A company charged with decontaminating the devastated Fukushima Nuclear Power Plant encouraged its workers to falsely lower their radiation dosimeter readings by covering the devices with lead, according to a leaked tape of an internal meeting.
Nuclear plant workers are not allowed to be exposed to more than 50 millisieverts of radiation a year. But managers at Build-up, a company that provided insulation on the pipes that would pump irradiated water out of the plant, believed that doses experienced inside the plant, which suffered a meltdown, meant workers would quickly reach their limit.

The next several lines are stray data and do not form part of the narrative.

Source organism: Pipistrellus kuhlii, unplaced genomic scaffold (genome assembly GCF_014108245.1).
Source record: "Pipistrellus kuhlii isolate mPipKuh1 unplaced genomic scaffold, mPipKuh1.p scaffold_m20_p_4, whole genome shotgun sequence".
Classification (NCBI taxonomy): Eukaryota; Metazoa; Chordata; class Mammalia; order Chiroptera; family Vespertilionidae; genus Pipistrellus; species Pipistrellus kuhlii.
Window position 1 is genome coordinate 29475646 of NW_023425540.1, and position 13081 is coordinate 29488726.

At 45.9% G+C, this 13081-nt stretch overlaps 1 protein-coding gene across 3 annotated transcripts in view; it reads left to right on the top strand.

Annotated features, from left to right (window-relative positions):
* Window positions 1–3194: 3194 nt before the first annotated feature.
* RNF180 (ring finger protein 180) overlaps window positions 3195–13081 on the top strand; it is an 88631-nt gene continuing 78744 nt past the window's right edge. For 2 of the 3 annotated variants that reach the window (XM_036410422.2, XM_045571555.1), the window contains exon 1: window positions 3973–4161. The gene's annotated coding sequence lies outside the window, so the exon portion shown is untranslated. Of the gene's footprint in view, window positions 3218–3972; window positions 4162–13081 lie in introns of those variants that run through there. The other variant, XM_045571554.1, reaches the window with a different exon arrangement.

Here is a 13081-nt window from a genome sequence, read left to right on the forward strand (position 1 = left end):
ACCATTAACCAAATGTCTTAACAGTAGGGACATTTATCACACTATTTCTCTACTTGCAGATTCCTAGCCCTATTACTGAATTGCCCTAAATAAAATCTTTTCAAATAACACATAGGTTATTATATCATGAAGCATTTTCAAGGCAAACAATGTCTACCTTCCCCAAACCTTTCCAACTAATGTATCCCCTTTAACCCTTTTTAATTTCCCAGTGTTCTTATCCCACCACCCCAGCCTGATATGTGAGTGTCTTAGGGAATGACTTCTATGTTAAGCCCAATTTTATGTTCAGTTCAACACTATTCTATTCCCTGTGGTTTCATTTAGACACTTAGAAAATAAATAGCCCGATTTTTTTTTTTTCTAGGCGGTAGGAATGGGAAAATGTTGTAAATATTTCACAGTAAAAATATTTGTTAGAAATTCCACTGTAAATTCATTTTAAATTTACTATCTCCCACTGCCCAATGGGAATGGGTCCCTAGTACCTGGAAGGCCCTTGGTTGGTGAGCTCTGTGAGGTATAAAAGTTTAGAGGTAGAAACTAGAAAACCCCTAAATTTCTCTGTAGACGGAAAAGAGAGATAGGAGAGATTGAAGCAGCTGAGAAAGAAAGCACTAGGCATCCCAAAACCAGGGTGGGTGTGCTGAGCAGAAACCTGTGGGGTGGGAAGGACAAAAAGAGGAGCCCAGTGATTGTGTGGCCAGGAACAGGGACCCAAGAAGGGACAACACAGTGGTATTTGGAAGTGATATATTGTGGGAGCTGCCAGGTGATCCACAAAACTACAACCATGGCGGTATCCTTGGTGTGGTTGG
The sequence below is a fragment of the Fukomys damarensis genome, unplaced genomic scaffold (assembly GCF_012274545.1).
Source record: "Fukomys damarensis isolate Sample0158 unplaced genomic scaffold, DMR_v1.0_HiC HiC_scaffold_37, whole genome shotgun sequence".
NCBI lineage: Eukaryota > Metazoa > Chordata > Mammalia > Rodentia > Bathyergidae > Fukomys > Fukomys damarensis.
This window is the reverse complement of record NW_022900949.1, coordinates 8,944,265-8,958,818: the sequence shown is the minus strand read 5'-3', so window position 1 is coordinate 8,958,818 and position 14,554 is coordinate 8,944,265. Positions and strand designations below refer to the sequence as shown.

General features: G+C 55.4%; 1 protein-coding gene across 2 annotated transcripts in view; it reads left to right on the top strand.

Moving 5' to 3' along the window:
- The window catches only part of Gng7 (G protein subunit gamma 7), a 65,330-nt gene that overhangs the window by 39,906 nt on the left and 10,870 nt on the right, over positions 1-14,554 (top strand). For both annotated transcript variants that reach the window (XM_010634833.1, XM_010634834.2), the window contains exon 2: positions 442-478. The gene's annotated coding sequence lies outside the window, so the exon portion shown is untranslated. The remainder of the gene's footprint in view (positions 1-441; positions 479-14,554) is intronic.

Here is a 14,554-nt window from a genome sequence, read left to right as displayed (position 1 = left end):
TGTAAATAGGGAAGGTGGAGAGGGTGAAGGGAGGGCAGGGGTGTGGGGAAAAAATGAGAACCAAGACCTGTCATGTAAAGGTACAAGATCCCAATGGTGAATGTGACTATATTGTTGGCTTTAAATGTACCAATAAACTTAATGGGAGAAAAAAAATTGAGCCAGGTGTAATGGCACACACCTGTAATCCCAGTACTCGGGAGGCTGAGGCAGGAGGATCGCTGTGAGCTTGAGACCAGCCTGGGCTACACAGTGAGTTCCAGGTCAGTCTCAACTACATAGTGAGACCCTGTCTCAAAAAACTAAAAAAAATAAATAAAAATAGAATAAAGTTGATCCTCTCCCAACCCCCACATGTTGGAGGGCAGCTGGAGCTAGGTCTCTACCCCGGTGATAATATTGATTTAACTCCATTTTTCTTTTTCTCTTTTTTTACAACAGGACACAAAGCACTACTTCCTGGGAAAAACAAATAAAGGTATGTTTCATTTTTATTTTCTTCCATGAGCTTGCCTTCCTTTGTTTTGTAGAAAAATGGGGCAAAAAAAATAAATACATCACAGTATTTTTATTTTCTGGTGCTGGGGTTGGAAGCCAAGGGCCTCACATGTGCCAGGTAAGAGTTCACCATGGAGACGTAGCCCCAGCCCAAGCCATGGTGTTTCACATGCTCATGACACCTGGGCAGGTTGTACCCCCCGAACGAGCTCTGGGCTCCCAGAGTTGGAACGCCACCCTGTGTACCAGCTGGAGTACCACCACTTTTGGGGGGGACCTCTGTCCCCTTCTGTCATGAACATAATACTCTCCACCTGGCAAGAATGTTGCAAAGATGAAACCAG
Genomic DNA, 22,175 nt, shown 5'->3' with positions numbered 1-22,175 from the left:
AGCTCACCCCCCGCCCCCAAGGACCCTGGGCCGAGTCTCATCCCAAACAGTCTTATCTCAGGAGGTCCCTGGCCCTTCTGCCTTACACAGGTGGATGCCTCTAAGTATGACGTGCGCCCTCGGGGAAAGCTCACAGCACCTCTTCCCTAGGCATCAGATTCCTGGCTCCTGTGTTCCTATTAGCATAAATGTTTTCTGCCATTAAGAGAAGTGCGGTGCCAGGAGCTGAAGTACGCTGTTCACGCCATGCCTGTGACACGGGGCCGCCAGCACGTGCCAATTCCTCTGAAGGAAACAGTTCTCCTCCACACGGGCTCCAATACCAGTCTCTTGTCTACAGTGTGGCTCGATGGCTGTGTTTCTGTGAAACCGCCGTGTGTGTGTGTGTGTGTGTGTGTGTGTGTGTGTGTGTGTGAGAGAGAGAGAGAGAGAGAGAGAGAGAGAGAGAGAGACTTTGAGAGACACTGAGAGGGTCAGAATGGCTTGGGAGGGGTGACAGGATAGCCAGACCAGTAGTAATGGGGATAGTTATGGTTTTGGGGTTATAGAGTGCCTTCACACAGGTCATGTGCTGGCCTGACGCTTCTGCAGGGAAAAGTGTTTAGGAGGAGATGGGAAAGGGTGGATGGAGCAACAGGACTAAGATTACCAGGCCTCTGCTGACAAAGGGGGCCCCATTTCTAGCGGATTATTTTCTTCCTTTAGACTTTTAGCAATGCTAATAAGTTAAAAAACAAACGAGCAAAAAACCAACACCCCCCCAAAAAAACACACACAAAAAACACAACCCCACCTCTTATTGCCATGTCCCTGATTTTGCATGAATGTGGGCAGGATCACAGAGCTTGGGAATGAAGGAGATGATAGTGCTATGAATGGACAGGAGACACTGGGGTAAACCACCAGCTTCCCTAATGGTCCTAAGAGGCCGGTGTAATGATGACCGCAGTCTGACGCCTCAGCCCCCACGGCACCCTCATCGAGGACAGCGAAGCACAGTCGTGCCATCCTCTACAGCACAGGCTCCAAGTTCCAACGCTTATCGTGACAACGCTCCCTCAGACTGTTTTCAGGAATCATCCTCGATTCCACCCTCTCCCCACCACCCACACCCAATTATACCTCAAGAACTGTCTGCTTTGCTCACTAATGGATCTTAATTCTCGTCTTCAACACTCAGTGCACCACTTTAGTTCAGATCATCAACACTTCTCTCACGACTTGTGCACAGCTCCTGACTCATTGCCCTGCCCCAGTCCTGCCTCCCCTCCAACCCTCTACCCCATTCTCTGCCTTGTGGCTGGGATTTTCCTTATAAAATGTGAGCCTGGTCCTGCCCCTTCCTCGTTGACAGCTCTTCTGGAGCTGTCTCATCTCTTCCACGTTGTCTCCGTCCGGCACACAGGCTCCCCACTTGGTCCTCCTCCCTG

A senior executive gave the team at the site lead boxes that they were told to make into shields.
The workers were then told to place these over the dosimeters. Lead effectively blocks radiation, and produces a significantly lower reading.
When some of them refused, the executive called a meeting.
The executive cajoled the workers by saying, You can no longer make a living when the dose runs out, according to a tape that was given by somebody present at the meeting to the Asahi Shimbun newspaper.
"I think this is almost a crime," retorted one of the workers.
An argument broke out, and while the executive said the decision was voluntary, the rhetoric became threatening.
"Perhaps you are not cut out for working at nuclear plants," he said. "Go back to your hometown and do some other job."
Three of the workers resigned immediately, while at least nine agreed to wear the shields.
Read the full article at: rt.com